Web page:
How much tax do I pay?

Just because most MD Phd students don’t receive W2 or 1099 forms from their university (and therefore don’t have income reported to the IRS), doesn’t get you off the hook for paying taxes. As of 1986, graduate stipends are taxable. In the US, individuals are responsible for calculating and paying their taxes.

Disclaimer: we’re not tax experts; we’re not accounting students. Everyone’s situation is different. Consult your tax advisor. Thanks

Supplemental loans for MD/PhD Students

Because the MD/PhD stipend offered by the NIH at participating MSTP programs is designed to meet your financial need, it is usually difficult to find need-based scholarships to cover additional family obligations for students with families and those carrying personal debt.
But this is the great US of A, and with a strong earning potential in front of you banks would love to loan you money. The downside is that your loans will begin accruing interest throughout your residency, if not immediately. We recommend talking with your financial aide office about private loan information that may meet your personal circumstance before heading out to the regular market.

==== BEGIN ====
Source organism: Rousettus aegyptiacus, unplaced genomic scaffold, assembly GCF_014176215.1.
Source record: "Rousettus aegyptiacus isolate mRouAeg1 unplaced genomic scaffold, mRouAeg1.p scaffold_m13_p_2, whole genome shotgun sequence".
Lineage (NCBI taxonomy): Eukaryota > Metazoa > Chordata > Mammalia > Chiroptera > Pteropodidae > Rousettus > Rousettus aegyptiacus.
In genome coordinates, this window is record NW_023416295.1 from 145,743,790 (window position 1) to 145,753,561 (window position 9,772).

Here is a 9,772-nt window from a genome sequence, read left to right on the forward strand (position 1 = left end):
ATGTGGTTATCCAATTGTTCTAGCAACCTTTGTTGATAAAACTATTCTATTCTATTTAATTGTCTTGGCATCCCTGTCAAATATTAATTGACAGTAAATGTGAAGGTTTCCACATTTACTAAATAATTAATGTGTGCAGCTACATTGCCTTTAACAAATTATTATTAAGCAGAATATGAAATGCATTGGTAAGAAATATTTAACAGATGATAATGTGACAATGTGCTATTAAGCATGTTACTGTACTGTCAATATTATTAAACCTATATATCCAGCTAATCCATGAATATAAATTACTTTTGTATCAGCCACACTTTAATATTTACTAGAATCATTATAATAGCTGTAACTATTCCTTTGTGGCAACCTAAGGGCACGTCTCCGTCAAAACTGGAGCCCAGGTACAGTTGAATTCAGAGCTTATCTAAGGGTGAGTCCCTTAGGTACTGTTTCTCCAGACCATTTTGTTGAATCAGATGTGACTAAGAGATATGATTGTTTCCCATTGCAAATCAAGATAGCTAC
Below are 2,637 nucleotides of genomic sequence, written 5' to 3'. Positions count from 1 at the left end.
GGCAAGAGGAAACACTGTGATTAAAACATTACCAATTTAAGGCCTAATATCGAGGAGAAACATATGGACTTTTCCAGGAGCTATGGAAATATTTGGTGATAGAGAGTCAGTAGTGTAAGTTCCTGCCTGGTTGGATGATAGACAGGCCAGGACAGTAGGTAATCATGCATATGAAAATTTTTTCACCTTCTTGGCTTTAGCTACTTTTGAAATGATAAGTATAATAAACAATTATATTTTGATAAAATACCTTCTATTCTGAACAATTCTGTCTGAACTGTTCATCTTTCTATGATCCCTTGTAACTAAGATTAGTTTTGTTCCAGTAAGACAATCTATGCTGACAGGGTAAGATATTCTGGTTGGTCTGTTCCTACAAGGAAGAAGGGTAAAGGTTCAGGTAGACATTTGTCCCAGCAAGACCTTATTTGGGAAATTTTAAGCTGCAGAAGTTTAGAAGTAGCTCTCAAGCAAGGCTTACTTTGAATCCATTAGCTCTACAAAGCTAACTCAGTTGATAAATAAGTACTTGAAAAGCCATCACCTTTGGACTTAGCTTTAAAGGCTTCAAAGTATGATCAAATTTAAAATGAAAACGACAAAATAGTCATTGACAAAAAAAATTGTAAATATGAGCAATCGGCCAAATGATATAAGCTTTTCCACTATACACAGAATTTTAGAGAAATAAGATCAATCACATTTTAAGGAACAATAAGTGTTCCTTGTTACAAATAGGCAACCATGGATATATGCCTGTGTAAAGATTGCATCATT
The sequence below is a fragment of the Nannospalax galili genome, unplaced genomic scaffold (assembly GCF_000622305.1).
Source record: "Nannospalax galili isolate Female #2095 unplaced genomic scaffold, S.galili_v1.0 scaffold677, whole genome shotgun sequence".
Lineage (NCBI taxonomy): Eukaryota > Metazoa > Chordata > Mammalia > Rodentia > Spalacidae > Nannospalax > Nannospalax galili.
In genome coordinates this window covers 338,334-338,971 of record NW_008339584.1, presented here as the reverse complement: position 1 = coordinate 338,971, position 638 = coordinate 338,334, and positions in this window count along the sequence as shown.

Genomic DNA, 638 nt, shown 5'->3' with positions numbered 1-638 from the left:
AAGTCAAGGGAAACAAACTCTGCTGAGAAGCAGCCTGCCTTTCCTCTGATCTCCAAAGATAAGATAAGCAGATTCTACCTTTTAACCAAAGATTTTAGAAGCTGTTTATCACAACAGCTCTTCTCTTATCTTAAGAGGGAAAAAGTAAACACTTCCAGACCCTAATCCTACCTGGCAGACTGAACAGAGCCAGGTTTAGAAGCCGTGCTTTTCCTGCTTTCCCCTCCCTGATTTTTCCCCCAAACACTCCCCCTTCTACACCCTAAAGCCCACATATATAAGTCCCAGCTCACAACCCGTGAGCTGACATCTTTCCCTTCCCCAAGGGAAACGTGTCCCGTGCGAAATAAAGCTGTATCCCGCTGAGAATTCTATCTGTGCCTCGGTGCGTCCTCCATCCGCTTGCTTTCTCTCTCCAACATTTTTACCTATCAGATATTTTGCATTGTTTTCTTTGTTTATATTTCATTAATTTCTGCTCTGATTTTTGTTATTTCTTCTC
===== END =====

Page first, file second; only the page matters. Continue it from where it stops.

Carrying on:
NRSA NIH Fellowship

One avenue to increase your stipend during some of your PhD years and your final years as a medical student is through a NIH F30 fellowship. The prestigous fellowships, often called an “F30” or “NRSA grant”, provide an opportunity to fund your research. Importantly, they also provide an additional $3,000 stipend payment (may vary slightly across universities). F30 program is specifically designed to support training in an accredited, combined MD/PhD program.

Other Things to Keep in Mind